To do this, add your photos to your document. Then select the first photo in the timeline. Then choose the menu item Photo > Insert Blank Image. You can also select the last photo in the timeline and then choose the menu item Photo > Add Blank Image.

    Next, click on the blank image in the timeline. Then in the inspector, set it's color by clicking on the color patch.

    Set the timing of the blank image to the desired duration. Also be sure to choose a transition from the blank to the first photo (or the last photo to the blank if you're doing ending credits).

    Finally, position the scrubber at the beginning of the movie or at the beginning of the blank at the end of the movie, and click the Add Title button.

    Adjust the positioning, color, and text of the title. You're done!

    Why are my vertical or portait photos getting cut off at the top and bottom?

    You can keep the vertically oriented (portrait) photos from being cut off by making the key frames on the photo larger than the photo itself, so that the height of the key frame matches the height of the photo.

    Photo to Movie can do this automatically for you using motion templates. In the motion template setup, uncheck the box that says 'Keep Motion Within Photo.' For new photos that you drag into the document, change this setting in the Preferences dialog. For existing photos in the timeline, select the photos in the timeline and then click the 'Motion Templates...' button in the inspector and change the setting there.

    I'm getting an error during rendering/export/Make Movie. What should I do?

    If you're encountering an error while making your final movie (rendering), please check the items below.

    Some of the items below will not solve the problem, but merely isolate it. If you cannot get your movie to render the way you want it to, please report the problem to us at

    Windows and Mac OS

    If rendering fails at the same place each time, try disabling adaptive blur for the large images in your document. Disable adaptive blur by selecting a photo in the timeline, select the Photo tab in the inspector, and change the adaptive blur setting to none.

    If that doesn't work, you can try removing large images from your document.

    You can also try removing titles, audio, and graphics from your timeline.

    Windows Only

    Try rendering to Windows Media file format. Sometimes rendering to AVI or QuickTime on Windows is problematic due to codec conflicts and software updates.

    Also, if you're rendering to QuickTime on Windows, please make sure your version of QuickTime is the latest version available.

    Photo to Movie shows missing photos in the timeline. What should I do?

    Photo to Movie stores references to your files, not copies. So if you move the document or photos or music, Photo to Movie can have trouble finding the original photos and music.

    The best way to handle things is to store your photos and music in the same folder as your Photo to Movie document. Then when you move the document/photos/music, Photo to Movie will be able to find your photos easily.

    Also, Photo to Movie 4.0.4 (Mac OS X) or later does a much better job of tracking your photos. It is not perfect, however, and you may still find yourself with missing photos if you move your document to another machine.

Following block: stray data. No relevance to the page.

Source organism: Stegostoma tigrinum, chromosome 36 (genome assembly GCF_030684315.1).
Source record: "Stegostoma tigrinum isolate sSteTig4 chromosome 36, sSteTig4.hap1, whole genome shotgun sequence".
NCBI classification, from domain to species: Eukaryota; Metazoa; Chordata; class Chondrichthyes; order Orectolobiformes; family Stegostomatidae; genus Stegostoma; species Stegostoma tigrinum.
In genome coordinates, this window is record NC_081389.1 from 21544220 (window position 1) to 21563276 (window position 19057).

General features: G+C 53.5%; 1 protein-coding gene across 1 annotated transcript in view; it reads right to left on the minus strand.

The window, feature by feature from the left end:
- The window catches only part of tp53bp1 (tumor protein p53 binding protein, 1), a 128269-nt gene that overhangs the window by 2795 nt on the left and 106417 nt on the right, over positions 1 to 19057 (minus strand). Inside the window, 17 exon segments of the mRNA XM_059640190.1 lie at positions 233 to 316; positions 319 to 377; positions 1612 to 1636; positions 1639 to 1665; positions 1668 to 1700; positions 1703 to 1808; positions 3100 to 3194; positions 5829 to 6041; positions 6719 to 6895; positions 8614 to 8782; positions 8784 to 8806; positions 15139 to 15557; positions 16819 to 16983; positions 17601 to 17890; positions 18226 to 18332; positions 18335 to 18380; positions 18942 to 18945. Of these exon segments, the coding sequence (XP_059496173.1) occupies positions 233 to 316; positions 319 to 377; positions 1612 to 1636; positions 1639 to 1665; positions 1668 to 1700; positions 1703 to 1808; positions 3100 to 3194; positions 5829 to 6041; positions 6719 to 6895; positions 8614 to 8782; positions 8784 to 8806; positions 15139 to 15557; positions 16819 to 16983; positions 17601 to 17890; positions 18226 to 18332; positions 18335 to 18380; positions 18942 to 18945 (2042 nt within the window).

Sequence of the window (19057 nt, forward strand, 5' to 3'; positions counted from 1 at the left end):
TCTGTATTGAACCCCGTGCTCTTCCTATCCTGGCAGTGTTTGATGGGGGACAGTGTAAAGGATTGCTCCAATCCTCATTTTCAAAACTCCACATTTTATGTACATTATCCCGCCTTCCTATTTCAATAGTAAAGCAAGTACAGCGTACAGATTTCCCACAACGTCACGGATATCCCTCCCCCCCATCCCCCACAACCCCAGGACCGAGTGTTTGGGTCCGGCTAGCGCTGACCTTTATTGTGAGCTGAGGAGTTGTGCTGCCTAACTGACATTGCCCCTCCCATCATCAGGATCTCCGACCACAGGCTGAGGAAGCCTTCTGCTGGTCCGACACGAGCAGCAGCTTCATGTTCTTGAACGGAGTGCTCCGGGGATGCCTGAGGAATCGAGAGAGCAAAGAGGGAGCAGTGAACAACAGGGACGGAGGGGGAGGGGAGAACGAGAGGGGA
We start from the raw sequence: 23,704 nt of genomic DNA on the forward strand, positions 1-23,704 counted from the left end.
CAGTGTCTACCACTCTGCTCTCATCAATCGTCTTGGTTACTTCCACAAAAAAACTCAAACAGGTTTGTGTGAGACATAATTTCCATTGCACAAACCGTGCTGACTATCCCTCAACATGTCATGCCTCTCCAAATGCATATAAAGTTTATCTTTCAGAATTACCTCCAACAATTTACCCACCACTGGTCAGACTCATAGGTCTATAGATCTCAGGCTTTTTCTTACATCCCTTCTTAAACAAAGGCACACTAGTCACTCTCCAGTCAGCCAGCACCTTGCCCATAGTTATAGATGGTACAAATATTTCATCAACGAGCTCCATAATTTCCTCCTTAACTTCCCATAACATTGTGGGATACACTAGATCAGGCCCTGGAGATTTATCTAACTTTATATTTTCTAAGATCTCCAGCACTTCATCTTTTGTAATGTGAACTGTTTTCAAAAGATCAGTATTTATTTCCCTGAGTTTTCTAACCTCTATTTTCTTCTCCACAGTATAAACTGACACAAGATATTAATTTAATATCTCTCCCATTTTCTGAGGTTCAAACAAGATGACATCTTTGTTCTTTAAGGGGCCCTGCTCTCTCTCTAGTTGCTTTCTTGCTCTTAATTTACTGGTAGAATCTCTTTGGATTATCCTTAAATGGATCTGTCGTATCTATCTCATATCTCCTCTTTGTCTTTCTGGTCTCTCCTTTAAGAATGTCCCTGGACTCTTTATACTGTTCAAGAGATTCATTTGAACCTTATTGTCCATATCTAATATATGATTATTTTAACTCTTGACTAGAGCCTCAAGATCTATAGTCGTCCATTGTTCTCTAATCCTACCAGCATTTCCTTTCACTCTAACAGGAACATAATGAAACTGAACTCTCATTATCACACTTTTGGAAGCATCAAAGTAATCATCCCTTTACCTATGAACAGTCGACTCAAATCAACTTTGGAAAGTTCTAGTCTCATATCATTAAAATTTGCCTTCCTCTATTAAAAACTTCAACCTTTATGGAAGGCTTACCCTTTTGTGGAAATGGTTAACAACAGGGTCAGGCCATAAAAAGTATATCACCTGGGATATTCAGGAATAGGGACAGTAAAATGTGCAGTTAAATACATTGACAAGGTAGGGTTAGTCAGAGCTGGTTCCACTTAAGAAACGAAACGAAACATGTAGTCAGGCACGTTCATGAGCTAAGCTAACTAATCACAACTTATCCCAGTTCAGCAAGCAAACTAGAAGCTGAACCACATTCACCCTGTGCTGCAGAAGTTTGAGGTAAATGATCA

But sometimes, Photo to Movie may report one or more of your photos or songs as missing when you open the document at a later date.

    If this happens, you can manually tell Photo to Movie where one of the photos is located. To do this, select one of the missing photos in the timeline. Then choose the menu item Photo > Replace Missing Photo... and then locate the photo by hand. Many times, Photo to Movie will be able to find the rest of the photos automatically. If it can't, you may have to manually locate more photos in order for Photo to Movie to find them.

    How do I make a movie with a transparent background?

    Photo to Movie is able to render movies with a transparent background. To do this, you need to set your background color to clear:

    1. Choose Document Info...
    2. Click Background...
    3. Choose the Color Wheel color tab.
    4. Slide the Opacity slider at the bottom to 0%.
    5. Close window. Click OK.

    Next, render your movie to a format that supports transparency. There are many QuickTime formats that do, but many that don't. If you have lots of disk space, we recommend using the 'Animation' codec. Any codec that supports 'Millions of Colors+' supports transparency.

    1. Click Make Movie.
    2. Click the QuickTime tab.
    3. Select Custom for the Movie Format.
    4. Click on Video...
    5. Select Animation as the Compression Type.
    6. Select Millions of Colors+ as the Depth.
    7. Click Ok.
    8. Set your movie size as desired (640x480 for DVD, or better 1280x960).
    9. Click Make Movie.

    Note that the Animation codec will produce gigantic files. You can delete it once you have imported it to FCP and resaved it. The Animation codec is essentially the same as Uncompressed 4:2:2.

    What languages in Photo to Movie translated to?

    The Photo to Movie website and user's guide are only available in English.

    The Photo to Movie application (menus, dialogs) is available in:

    • French
    • Italian
    • Japanese
    • Spanish